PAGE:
China is planning to conduct a flight test for an important type of aircraft that has crucial strategic and historic significance, said a top official at the flight test center of the Chinese military's top warplane contractor in a recent meeting.
The remark was made by Ge Heping, Party chief of the Chinese Flight Test Establishment under the state-owned Aviation Industry Corporation of China (AVIC), at a rally meeting on Tuesday to mobilize personnel involved in the test, Xiakedao, the new media platform of the People's Daily overseas edition, reported on Wednesday, citing a press release from the establishment.
Ge urged all personnel involved in the development of the aircraft to fully realize the extreme importance of completing this mission, according to the report.
Neither the report nor the press release revealed the designation or the nature of the aircraft.
Many netizens speculated in the comment session of the report that the aircraft in question could be the long-rumored H-20 strategic stealth bomber. Only a strategic weapon deserves the description of possessing strategic and historic significance, some said.
The Chinese People's Liberation Army Air Force gave a hint on the flying wing design of its next-generation, long-range strategic stealth bomber by including it in a scene in the service's recruitment video in January 2021.
A promotional video for AVIC released in May 2018 also showed the front outline of a similar aircraft covered with a blanket, suggesting the flying wing design was similar to the US' B-2 bomber.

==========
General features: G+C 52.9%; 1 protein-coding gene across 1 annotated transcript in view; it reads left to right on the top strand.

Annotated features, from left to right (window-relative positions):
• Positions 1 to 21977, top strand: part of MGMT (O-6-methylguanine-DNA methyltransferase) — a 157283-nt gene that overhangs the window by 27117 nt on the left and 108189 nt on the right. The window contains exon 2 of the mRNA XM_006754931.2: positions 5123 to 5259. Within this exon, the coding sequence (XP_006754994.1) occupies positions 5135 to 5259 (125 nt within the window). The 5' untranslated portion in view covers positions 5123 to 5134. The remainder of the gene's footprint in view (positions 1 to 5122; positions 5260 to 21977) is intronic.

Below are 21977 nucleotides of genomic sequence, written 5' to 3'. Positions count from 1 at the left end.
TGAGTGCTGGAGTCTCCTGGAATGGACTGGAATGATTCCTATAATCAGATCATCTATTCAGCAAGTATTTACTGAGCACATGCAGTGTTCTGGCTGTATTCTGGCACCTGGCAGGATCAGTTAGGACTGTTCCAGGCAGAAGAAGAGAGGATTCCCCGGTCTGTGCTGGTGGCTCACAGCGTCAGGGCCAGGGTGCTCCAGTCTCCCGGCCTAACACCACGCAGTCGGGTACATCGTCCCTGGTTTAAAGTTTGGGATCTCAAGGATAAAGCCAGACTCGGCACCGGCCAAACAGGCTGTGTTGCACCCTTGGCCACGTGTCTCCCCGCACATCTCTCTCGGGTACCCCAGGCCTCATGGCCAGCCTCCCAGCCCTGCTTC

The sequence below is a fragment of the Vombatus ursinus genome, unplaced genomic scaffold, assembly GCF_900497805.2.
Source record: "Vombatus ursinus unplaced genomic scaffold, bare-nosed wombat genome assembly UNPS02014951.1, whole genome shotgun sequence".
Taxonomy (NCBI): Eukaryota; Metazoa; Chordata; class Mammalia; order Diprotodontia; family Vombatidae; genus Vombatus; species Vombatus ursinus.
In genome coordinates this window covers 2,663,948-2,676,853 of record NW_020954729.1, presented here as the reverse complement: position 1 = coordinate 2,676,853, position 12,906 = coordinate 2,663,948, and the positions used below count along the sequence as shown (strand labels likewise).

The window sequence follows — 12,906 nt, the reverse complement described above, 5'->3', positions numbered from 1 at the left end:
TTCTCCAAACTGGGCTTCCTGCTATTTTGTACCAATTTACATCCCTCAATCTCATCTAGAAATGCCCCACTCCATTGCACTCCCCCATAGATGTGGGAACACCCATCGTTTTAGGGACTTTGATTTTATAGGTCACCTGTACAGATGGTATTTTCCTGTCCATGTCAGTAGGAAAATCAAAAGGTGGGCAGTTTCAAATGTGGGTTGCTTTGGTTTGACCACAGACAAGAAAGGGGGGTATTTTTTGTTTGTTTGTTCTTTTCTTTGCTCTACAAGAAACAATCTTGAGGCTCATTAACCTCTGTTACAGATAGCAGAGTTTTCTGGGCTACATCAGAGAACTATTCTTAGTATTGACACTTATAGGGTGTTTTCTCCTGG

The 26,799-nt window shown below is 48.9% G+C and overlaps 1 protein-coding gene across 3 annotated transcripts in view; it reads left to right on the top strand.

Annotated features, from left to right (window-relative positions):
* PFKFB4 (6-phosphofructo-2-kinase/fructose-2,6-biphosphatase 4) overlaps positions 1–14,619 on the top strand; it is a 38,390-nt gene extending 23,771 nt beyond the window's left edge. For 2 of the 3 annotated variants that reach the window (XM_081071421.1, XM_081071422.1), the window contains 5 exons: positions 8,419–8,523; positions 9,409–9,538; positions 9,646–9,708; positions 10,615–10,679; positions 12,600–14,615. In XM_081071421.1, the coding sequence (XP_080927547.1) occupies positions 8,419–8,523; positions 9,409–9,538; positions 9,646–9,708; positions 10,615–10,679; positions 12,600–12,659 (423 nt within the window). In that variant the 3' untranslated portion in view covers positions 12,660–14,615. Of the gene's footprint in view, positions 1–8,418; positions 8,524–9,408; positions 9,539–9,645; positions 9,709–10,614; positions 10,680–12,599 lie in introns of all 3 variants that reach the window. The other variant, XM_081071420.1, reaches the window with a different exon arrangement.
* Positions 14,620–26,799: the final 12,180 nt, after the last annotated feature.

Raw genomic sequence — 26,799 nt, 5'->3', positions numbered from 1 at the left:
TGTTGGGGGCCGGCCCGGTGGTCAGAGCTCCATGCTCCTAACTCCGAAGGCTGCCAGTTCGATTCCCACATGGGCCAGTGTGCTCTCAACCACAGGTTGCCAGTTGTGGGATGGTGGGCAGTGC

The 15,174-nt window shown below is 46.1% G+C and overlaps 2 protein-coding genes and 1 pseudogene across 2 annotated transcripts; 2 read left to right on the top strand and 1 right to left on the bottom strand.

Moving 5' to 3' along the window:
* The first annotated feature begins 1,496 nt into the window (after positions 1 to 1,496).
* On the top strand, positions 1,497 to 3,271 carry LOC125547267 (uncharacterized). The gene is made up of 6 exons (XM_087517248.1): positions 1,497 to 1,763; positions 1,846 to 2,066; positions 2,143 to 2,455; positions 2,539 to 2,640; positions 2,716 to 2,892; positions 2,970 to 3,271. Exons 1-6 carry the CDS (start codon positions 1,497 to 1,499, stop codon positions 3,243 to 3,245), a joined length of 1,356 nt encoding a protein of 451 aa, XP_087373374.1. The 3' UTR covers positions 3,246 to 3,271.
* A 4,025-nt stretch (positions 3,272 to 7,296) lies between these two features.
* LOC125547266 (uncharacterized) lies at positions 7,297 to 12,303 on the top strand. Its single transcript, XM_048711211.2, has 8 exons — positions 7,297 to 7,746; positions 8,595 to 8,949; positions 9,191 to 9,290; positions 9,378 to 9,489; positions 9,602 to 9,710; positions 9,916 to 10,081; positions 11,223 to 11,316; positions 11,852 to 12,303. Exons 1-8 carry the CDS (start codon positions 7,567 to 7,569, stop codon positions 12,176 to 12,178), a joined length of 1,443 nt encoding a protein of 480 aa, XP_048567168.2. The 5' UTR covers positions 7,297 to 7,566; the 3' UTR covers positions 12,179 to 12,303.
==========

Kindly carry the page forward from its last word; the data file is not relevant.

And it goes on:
Given all of these official hints, the speculation from the public that the new aircraft could be the H-20 makes sense, but it might just be an over-interpretation, a Chinese expert who tracks China's aviation industry development told the Global Times on Thursday, requesting anonymity.
There are other possibilities for the unknown aircraft, including the alleged catapult-launched variant for the J-15 carrier-based fighter jet and the alleged J-35 carrier-based stealth fighter jet, the expert said. He noted that they are expected to board China's third aircraft carrier, the 80,000 ton class, electromagnetic catapult-equipped Fujian, which surely does have strategic and historic significance.
Nevertheless, it is great to see new progress in China's aviation development, the expert said.
Founded in 1959, the Chinese Flight Test Establishment, also known as the AVIC Flight Test Center, is China's only national-level organization qualified to conduct validations and flight tests for aviation products, including military and civilian aircraft, aero engines and airborne equipment, reads the establishment's self-description.